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The Hierarchy of Being

Wafaa Bilal at Maraya Art Park, Sharjah

006 / 31 March 2014

The Hierarchy of Being (2013) brings together a series of seemingly disparate elements that explore visual culture through the lens of pioneering Islamic sciences with the view of exploring how these sciences have shaped contemporary thinking. Fuelled by the artist's long-standing interest in the work of two influential Iraqi scientists, Ibn al-Haytham and Ibn al-Jazari, both of who were active during the pinnacle of the historical Islamic period more commonly known as the 'Golden Age' (circa 750–1258CE). Bilal takes inspiration from the achievements of these two pioneers and their outstanding contribution to scientific knowledge and cultural advancement in relation to the dual concepts of the study of optics and kinetic motion. Bilal re-appropriates this duality into his own artistic practice, which exists at the cusp of photography, (re)imaging and contemporary sciences.


Bilal's existing practice is characterized by a post-migratory experience as a result of having experienced both war and forced portability from his native Iraq. Through The Hierarchy of Being Bilal aims to articulate an array of new technologies, photography and interactive elements to provide an alternative cross-disciplinary, visual and cultural vocabulary. Subsequently, as a starting point, The Hierarchy of Being will explore both scientific and philosophical Islamic knowledge on the strata of being and seeing within the natural world and will put forward a reworked artistic rendition that fuses art and science to create a fresh perspective on Islamic history.


The objective of The Hierarchy of Being is to re-create the camera obscura effect within a large-scale sculpture. There are 15 windows inside the sculpture, each of which function via motorized irises. These irises have been programmed to open for ten minutes to allow the sunlight into the space, after which they will shut for 15 minutes to allow the viewer's eyes to adjust to the darkness and then images will be projected from outside the space. These images will not appear how we would ordinarily receive them, but rather, they will appear upside down. This process occurs through the pinhole features within the sculpture. Following this, the irises will slowly begin to reopen over a ten-minute period completing their 35-minute loop cycle.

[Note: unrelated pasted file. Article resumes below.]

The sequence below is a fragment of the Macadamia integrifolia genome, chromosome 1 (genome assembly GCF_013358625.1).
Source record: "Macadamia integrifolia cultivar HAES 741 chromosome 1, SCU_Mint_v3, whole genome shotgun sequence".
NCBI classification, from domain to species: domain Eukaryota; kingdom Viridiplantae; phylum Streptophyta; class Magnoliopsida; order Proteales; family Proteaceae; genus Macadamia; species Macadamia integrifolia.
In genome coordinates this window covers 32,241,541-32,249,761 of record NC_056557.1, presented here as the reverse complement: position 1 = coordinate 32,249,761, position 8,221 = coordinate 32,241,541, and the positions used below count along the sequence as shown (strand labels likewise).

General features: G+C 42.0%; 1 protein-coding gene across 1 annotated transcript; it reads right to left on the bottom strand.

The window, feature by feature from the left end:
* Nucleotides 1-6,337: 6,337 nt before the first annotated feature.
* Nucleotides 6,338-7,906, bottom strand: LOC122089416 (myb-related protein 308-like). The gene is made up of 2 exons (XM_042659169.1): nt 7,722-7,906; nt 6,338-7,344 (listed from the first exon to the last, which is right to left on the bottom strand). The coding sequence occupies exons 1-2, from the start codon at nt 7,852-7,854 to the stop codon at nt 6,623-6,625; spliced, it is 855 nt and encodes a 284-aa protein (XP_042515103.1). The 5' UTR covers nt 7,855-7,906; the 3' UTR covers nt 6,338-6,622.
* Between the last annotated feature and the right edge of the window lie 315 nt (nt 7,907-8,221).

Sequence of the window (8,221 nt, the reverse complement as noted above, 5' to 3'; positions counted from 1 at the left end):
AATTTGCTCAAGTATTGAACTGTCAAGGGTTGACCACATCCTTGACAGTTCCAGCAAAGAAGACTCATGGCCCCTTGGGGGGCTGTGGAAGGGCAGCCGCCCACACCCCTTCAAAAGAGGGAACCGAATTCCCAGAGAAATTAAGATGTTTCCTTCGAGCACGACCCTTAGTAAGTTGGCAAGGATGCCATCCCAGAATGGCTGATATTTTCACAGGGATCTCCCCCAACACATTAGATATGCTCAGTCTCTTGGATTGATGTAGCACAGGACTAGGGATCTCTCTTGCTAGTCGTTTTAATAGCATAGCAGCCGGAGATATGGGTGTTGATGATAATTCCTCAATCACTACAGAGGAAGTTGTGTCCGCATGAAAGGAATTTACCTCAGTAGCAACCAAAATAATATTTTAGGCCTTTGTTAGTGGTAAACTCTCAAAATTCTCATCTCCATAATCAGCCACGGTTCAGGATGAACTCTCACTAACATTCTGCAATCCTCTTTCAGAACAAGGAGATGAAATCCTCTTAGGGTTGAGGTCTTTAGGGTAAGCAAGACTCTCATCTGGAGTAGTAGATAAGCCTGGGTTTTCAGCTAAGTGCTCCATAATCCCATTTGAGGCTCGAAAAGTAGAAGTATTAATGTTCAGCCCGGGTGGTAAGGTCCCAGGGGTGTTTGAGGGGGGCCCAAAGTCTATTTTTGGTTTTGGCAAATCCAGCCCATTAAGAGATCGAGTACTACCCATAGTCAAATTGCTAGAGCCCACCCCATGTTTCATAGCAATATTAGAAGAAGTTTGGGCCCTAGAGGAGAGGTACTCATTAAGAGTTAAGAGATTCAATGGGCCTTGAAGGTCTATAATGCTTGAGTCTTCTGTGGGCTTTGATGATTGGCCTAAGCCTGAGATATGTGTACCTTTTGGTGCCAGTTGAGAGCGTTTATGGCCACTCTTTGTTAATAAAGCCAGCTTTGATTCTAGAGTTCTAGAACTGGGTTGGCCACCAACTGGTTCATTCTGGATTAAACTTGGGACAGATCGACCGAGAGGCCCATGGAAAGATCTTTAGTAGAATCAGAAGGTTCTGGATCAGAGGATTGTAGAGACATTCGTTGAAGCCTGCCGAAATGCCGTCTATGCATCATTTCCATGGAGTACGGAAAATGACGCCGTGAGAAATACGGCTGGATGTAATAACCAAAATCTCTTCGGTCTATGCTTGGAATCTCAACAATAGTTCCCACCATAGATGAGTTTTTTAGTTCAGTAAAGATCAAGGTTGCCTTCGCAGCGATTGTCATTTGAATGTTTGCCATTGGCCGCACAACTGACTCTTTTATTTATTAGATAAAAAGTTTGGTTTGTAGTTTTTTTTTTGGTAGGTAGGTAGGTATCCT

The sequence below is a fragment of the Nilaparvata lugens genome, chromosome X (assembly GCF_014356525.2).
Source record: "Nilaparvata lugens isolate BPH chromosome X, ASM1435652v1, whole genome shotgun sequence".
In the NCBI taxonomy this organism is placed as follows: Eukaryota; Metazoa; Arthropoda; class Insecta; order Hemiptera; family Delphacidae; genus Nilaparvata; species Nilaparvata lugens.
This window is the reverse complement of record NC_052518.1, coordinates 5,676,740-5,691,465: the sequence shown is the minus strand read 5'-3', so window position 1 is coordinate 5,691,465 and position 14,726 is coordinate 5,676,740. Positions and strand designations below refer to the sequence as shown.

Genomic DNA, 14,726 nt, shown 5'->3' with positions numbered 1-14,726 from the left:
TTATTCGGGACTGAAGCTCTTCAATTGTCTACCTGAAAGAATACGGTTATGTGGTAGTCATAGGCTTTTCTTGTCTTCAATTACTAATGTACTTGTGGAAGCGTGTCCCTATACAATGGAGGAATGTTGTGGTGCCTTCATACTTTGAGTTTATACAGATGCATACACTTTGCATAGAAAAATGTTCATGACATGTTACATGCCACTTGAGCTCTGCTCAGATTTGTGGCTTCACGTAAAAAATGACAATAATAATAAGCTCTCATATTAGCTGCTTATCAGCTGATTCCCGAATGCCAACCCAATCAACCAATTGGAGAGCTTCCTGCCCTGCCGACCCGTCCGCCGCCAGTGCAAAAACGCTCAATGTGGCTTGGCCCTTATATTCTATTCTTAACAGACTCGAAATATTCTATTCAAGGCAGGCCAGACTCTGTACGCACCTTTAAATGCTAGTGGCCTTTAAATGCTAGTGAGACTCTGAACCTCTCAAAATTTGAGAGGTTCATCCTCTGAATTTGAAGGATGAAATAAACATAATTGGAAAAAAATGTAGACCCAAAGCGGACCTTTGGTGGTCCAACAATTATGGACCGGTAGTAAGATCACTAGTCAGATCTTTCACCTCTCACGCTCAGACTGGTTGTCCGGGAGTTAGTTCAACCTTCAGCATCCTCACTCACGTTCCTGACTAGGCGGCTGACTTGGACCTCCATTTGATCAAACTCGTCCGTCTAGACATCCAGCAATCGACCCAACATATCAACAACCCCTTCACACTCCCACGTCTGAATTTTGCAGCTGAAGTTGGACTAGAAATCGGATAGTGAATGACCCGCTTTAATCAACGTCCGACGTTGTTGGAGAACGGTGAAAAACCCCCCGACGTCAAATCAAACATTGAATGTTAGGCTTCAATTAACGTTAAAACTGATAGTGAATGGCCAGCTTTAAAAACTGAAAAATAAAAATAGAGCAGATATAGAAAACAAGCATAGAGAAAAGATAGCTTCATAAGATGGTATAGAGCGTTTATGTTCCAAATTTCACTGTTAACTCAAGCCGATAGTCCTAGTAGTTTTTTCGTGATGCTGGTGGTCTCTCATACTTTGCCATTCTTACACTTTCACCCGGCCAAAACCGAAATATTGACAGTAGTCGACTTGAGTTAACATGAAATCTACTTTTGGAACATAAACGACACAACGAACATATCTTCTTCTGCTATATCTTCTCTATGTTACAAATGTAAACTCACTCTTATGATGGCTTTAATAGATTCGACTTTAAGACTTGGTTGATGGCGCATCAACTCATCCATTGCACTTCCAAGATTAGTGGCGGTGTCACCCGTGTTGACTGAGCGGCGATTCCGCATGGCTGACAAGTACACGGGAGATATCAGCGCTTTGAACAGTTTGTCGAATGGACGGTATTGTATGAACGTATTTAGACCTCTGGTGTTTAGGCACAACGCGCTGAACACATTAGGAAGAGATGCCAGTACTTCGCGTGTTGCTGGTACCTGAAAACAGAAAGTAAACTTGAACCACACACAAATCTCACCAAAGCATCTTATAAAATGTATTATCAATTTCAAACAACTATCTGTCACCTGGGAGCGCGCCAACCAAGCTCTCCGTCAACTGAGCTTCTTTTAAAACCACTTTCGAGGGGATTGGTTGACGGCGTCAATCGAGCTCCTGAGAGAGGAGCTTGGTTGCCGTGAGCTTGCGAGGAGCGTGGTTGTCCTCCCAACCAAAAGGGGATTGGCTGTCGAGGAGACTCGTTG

– Sara Raza


Wafaa Bilal, The Hierarchy of Being, 2013.
Wafaa Bilal, The Hierarchy of Being, 2013.

About the author

Wafaa Bilal

Wafaa Bilal is an Iraqi-born artist and Assistant Arts Professor at New York University’s Tisch School of the Arts. He is known internationally for his on-line performative and interactive works provoking dialogue about international politics and internal dynamics. For his current project, the 3rdi, Bilal had a camera surgically implanted on the back of his head to spontaneously transmit images to the web 24 hours a day – a statement on surveillance, the mundane and the things we leave behind. Bilal’s 2010 work …And Counting similarly used his own body as a medium. His back was tattooed with a map of Iraq and dots representing Iraqi and US casualties – the Iraqis in invisible ink seen only under a black light. Bilal’s 2007 installation, Domestic Tension, also addressed the Iraq war. Bilal spent a month in a Chicago gallery with a paintball gun that people could shoot at him over the internet. The Chicago Tribune called it 'one of the sharpest works of political art to be seen in a long time' and named him 2008 Artist of the Year. Bilal’s work is constantly informed by the experience of fleeing his homeland and existing simultaneously in two worlds – his home in the 'comfort zone' of the U.S. and his consciousness of the 'conflict zone' in Iraq. Bilal suffered repression under Saddam Hussein’s regime and fled Iraq in 1991 during the first Gulf War. After two years in refugee camps in Kuwait and Saudi Arabia, he came to the U.S. where he graduated from the University of New Mexico and then obtained an MFA at the School of the Art Institute of Chicago. In 2008 City Lights published Shoot an Iraqi: Art, Life and Resistance Under the Gun, about Bilal’s life and the Domestic Tension project.